Reducing the dose may reduce the frequency of hair loss and allow longer use of isotretinoin for acne

Data from 22 studies were collected on hair loss reported with isotretinoin treatment, showing a hair loss frequency of 3.2% for patients receiving

Although hair loss is a documented side effect of isotretinoin in patients taking the acne treatment, there are limited data indicating the frequency of hair loss based on dosage. However, in a new study, researchers found that the frequency of hair loss varies between 3% and 6% depending on the dose.

At the higher end, the frequency of hair loss is comparable to the frequency of other side effects, such as dry eyes, which are commonly discussed with patients. Based on their findings, the researchers suggested providers discuss the side effect with patients before initiating isotretinoin and monitor the side effect during treatment.

“Hair loss in the form of telogen effluvium is a reported side effect of isotretinoin that may lead to discontinuation of treatment. Although its mechanisms are unclear, retinoids are thought to arrest the onset of the phase anagen of the hair cycle and alter hair anchorage during the telogen phase, ultimately increasing hair loss,” the researchers described, adding that “the exact frequency and dose-dependency associated with hair loss with the use of isotretinoin remains uncertain.

Data from 22 studies were collected on hair loss reported with isotretinoin treatment, showing a hair loss frequency of 3.2% for patients receiving

With current treatment recommendations suggesting that patients be cleared of acne for 1-2 months before stopping isotretinoin to reduce the risk of recurrence, the researchers recommended prescribing a lower dose for a longer period to reach the reference before the stop. While emphasizing the importance of dose reduction for the frequency of hair loss, the researchers also included intermittent dosing as a possible treatment alternative, particularly in patients with mild to moderate acne.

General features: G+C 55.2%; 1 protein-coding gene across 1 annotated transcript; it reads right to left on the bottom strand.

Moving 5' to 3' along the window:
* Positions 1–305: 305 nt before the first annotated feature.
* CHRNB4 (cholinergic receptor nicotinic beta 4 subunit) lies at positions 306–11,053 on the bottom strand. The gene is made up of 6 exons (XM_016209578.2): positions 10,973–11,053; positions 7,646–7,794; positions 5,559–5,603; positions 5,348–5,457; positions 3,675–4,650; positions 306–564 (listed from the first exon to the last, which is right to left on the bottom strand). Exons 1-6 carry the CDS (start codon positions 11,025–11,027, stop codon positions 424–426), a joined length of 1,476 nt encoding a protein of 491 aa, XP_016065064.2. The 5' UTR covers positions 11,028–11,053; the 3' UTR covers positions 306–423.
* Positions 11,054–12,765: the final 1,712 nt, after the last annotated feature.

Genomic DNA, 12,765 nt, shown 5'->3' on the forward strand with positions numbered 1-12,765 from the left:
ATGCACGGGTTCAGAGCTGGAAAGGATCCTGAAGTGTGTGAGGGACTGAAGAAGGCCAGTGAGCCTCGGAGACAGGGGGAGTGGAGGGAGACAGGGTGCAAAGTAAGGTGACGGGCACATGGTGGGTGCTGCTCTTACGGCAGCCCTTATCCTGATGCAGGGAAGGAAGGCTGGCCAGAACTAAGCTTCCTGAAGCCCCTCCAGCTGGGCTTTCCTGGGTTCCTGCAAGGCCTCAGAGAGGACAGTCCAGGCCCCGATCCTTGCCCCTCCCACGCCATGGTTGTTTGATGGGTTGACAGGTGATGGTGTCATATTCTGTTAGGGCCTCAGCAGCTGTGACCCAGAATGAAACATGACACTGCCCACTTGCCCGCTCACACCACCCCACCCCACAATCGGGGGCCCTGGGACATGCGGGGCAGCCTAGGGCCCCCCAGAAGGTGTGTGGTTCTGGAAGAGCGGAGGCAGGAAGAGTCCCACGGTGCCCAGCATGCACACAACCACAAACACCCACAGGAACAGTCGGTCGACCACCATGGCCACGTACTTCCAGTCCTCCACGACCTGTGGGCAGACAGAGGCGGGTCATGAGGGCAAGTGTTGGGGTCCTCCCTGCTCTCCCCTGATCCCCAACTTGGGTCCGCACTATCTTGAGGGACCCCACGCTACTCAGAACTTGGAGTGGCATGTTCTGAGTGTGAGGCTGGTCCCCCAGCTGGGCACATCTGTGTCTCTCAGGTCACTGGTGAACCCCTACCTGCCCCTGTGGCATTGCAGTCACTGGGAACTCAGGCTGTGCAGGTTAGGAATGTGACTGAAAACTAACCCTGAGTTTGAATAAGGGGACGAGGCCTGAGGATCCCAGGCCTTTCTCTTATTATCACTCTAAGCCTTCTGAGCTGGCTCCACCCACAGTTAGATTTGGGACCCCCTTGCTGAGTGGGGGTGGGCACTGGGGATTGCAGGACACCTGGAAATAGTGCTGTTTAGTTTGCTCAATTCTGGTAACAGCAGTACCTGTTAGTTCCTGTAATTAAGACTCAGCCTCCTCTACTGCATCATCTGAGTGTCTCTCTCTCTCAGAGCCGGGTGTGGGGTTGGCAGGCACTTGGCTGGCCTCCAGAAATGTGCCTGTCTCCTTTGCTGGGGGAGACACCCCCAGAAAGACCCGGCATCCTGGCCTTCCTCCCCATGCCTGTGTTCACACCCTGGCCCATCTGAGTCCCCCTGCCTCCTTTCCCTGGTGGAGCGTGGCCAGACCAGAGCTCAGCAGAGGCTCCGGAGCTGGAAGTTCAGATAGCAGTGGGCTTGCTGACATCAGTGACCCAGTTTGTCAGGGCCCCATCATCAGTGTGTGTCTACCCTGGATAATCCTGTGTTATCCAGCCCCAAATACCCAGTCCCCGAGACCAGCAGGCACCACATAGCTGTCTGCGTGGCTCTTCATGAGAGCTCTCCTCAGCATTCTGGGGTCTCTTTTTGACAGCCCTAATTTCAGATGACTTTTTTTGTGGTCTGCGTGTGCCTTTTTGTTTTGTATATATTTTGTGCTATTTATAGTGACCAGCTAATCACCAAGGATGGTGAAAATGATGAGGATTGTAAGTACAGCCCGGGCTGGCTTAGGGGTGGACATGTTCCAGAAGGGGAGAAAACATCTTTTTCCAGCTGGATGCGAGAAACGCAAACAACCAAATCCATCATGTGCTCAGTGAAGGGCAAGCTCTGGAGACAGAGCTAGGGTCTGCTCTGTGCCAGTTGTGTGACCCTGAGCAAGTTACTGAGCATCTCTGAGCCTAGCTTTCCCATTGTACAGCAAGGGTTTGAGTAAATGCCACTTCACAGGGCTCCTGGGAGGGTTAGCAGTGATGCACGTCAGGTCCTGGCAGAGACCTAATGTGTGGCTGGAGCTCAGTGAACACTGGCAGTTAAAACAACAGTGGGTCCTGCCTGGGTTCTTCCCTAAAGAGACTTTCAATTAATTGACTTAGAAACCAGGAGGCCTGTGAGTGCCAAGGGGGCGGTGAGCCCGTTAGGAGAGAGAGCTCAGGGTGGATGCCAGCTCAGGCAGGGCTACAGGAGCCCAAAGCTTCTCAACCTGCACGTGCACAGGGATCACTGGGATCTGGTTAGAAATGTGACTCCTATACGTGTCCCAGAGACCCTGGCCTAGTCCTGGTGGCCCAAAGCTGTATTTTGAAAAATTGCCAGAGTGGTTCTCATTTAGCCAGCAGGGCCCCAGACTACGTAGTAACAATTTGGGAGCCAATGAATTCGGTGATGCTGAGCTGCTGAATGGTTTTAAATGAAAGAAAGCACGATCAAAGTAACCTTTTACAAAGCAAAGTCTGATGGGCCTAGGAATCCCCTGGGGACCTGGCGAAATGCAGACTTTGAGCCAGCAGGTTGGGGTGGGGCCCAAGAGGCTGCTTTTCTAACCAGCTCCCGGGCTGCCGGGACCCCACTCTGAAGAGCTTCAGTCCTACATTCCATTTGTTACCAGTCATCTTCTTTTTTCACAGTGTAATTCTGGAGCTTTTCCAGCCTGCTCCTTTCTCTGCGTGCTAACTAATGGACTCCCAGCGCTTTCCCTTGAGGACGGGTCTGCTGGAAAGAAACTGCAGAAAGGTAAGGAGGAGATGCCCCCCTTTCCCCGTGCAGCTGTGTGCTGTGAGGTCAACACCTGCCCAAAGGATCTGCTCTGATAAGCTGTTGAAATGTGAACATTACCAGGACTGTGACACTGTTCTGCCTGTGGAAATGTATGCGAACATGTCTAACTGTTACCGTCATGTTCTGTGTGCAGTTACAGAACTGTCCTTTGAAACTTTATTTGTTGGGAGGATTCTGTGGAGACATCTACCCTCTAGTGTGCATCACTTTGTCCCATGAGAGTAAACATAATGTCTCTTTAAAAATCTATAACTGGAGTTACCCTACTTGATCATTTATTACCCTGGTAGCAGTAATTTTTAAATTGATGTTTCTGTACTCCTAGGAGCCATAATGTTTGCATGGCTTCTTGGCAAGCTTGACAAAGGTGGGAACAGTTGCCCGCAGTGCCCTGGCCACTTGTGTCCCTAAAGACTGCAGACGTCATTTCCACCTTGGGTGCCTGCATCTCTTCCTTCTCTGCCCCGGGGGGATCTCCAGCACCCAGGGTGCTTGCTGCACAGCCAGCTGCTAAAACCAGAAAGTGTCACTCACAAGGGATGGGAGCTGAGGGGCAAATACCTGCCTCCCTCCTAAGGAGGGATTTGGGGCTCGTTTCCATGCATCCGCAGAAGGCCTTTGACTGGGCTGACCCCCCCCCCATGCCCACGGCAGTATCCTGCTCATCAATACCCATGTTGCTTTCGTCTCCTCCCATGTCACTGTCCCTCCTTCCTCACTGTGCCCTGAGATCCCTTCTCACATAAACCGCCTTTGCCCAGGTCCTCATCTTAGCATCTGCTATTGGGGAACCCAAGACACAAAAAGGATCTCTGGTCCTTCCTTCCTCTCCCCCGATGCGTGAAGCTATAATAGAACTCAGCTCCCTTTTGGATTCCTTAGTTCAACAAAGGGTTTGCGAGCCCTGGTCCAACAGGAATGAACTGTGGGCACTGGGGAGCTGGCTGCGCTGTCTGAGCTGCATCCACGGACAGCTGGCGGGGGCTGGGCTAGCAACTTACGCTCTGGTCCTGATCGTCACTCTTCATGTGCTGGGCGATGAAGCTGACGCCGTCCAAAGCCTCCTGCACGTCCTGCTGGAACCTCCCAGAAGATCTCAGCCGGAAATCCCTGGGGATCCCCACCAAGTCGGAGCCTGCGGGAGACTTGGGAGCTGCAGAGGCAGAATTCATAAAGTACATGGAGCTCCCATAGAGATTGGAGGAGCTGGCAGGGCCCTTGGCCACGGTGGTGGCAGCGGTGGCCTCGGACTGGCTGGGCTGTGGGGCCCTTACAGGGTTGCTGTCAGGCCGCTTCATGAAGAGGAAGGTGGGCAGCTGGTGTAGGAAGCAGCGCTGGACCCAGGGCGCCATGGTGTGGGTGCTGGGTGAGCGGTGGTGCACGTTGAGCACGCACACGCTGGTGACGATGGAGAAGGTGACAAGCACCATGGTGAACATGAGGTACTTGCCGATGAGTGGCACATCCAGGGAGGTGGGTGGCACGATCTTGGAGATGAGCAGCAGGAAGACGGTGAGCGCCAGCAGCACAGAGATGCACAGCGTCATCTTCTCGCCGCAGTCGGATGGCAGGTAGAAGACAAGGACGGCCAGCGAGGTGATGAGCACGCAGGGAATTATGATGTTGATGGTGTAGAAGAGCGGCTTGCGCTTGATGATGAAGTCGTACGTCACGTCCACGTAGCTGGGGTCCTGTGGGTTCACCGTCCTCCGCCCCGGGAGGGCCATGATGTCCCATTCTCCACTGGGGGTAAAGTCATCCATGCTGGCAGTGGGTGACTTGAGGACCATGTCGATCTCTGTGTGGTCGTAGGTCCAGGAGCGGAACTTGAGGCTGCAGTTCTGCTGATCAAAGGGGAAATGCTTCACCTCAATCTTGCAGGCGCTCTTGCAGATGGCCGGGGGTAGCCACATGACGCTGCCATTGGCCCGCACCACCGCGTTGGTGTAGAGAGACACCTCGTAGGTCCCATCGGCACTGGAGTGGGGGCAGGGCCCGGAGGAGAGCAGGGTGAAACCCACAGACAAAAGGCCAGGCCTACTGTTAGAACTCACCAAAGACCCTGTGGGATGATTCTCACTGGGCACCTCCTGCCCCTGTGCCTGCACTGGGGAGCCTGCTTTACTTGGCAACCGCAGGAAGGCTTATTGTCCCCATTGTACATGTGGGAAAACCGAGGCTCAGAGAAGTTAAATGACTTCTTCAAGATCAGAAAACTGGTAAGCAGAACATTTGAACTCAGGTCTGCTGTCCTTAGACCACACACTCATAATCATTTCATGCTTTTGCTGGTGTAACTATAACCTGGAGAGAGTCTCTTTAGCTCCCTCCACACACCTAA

Only one small study offered data on time to onset of hair loss, which indicated a median time to onset of 4 weeks. The researchers noted that it is unclear whether duration or dose of isotretinoin impacts the time to onset of hair loss.

There were 2 studies that explored the reversibility of hair loss with isotretinoin treatment, one of which detailed hair loss in 150 patients who experienced persistent hair loss after stopping treatment . However, the researchers stressed that there was no data to support the finding and that the timeframe and number of patients affected were unclear. The second study was retrospective and suggested that hair loss was reversible in 30 patients receiving a high dose of treatment.

“The reversibility and extent of hair regrowth are important to consider because patients may view permanent hair thinning as a barrier to therapy,” the researchers wrote. “Although product monographs for isotretinoin formulations (Clarus, Epuris, and Accutane) warn that hair loss may persist after treatment ends, there is no definitive evidence to support this prognosis.”

Reference:

Lytvyn Y, McDonald K, Mufti A, Beecker J. Comparison of the frequency of isotretinoin-induced hair loss at J Am Acad Dermatol. Published online February 10, 2022. doi:10.1016/j.jdin.2022.01.002

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